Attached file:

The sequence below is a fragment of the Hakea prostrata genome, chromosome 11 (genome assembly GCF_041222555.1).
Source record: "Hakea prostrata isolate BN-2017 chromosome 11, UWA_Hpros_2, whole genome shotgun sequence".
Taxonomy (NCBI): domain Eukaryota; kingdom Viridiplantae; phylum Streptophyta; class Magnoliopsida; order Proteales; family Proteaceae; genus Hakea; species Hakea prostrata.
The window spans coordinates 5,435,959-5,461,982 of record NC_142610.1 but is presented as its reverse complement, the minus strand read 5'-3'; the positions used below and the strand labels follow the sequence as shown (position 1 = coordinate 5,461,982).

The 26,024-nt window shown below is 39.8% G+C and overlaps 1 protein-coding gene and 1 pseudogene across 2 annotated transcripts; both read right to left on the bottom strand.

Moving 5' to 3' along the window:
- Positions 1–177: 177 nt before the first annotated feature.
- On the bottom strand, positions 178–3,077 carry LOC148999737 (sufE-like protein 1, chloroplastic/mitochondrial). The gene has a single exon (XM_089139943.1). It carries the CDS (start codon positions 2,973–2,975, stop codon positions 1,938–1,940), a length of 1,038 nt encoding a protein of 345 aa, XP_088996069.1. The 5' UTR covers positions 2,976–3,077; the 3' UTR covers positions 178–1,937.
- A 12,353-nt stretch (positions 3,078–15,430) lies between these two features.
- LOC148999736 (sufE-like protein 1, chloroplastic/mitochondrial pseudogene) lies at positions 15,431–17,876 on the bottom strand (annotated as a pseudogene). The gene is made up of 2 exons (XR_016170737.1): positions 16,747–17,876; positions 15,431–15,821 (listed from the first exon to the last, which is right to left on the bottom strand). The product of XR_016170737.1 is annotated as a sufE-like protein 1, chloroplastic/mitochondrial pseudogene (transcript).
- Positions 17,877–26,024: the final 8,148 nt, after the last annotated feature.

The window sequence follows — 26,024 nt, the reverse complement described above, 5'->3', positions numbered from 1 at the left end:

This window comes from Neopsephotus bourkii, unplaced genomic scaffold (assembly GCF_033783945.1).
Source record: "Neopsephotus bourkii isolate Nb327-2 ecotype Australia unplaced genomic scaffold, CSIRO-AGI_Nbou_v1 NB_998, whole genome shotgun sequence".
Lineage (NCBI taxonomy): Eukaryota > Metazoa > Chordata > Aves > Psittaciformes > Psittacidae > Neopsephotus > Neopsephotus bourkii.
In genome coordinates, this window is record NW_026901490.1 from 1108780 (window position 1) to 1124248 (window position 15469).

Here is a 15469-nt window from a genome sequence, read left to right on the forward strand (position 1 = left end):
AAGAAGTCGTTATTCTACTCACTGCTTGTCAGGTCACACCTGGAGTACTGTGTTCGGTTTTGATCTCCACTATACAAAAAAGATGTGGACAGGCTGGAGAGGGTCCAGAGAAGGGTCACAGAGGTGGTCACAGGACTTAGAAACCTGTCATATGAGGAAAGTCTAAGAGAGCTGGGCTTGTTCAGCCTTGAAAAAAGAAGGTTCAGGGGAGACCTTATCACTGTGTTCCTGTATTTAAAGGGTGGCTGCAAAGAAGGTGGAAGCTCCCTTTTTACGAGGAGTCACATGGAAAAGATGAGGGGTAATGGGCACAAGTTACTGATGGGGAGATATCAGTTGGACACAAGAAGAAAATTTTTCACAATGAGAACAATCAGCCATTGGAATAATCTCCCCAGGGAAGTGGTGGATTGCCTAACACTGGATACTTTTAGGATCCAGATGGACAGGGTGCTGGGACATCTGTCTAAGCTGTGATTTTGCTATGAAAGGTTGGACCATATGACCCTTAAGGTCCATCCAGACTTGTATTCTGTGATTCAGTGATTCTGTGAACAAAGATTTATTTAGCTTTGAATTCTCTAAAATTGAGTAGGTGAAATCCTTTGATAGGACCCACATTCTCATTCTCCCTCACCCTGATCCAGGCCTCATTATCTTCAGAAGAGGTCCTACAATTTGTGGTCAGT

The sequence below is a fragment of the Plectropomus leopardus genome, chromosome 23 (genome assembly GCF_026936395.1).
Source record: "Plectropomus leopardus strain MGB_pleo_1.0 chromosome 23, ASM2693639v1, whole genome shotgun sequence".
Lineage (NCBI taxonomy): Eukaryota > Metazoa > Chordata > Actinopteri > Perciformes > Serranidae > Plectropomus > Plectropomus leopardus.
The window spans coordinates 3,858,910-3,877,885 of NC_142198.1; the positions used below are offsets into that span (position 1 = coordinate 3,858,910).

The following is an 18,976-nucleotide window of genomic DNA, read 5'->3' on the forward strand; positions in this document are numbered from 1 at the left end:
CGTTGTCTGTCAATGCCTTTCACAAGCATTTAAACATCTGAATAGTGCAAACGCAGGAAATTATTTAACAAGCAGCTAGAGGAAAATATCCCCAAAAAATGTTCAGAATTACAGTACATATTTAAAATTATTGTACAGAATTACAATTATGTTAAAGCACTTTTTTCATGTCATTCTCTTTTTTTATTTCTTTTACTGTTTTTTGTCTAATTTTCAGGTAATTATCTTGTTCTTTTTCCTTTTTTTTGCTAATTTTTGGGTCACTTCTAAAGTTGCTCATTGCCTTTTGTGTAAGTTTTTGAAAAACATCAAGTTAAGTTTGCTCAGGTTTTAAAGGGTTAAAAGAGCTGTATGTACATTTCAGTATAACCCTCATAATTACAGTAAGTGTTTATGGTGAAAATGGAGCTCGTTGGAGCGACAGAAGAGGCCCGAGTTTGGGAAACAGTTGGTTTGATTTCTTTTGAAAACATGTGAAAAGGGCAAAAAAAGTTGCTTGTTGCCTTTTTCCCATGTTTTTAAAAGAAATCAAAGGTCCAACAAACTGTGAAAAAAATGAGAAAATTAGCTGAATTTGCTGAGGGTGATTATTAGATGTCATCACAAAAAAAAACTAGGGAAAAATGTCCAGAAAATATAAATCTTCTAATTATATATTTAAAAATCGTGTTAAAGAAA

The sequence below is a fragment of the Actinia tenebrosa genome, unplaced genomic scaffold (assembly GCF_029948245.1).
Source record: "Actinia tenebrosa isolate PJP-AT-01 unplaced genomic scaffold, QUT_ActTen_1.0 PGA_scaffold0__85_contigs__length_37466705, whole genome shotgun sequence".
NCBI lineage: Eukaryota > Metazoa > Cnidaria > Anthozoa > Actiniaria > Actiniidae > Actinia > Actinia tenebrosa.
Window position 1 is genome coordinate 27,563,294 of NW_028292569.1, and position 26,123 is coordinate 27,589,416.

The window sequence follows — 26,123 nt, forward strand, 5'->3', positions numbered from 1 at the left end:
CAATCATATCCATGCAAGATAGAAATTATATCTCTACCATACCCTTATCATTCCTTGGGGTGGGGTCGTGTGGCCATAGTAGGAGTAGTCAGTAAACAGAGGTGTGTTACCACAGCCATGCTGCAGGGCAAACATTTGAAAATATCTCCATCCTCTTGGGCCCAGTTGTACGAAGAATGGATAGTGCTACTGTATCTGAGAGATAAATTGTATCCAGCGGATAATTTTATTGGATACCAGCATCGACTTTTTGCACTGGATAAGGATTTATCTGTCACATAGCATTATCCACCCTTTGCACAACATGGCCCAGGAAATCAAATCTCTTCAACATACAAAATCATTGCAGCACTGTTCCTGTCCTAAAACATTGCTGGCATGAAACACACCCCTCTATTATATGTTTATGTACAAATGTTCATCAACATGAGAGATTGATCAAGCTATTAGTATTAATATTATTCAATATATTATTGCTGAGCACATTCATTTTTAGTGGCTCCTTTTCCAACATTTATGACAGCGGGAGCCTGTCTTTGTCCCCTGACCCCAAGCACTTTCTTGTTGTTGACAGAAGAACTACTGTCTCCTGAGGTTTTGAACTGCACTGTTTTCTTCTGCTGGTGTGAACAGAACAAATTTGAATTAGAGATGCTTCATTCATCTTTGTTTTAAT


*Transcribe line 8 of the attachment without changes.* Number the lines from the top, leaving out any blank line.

- On the bottom strand, positions 178–3,077 carry LOC148999737 (sufE-like protein 1, chloroplastic/mitochondrial). The gene has a single exon (XM_089139943.1). It carries the CDS (start codon positions 2,973–2,975, stop codon positions 1,938–1,940), a length of 1,038 nt encoding a protein of 345 aa, XP_088996069.1. The 5' UTR covers positions 2,976–3,077; the 3' UTR covers positions 178–1,937.